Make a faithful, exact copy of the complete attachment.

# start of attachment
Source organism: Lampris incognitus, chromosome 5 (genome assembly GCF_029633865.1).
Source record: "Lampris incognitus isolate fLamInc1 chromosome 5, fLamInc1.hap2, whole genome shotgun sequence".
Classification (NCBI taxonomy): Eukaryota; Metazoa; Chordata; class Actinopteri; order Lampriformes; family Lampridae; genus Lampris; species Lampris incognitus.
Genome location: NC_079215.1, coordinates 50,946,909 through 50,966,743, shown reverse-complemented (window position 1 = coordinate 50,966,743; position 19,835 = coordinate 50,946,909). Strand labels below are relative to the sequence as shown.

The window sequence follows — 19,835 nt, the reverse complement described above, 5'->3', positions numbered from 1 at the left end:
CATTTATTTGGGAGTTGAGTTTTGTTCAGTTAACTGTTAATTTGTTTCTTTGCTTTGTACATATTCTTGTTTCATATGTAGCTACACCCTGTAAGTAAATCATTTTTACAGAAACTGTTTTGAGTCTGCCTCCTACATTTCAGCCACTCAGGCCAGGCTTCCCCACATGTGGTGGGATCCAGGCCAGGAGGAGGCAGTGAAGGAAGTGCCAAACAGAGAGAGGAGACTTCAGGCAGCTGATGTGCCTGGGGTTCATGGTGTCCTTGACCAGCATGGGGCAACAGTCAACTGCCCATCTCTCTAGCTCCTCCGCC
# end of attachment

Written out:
Source organism: Lampris incognitus, chromosome 5 (genome assembly GCF_029633865.1).
Source record: "Lampris incognitus isolate fLamInc1 chromosome 5, fLamInc1.hap2, whole genome shotgun sequence".
Classification (NCBI taxonomy): Eukaryota; Metazoa; Chordata; class Actinopteri; order Lampriformes; family Lampridae; genus Lampris; species Lampris incognitus.
Genome location: NC_079215.1, coordinates 50,946,909 through 50,966,743, shown reverse-complemented (window position 1 = coordinate 50,966,743; position 19,835 = coordinate 50,946,909). Strand labels below are relative to the sequence as shown.

The window sequence follows — 19,835 nt, the reverse complement described above, 5'->3', positions numbered from 1 at the left end:
CATTTATTTGGGAGTTGAGTTTTGTTCAGTTAACTGTTAATTTGTTTCTTTGCTTTGTACATATTCTTGTTTCATATGTAGCTACACCCTGTAAGTAAATCATTTTTACAGAAACTGTTTTGAGTCTGCCTCCTACATTTCAGCCACTCAGGCCAGGCTTCCCCACATGTGGTGGGATCCAGGCCAGGAGGAGGCAGTGAAGGAAGTGCCAAACAGAGAGAGGAGACTTCAGGCAGCTGATGTGCCTGGGGTTCATGGTGTCCTTGACCAGCATGGGGCAACAGTCAACTGCCCATCTCTCTAGCTCCTCCGCC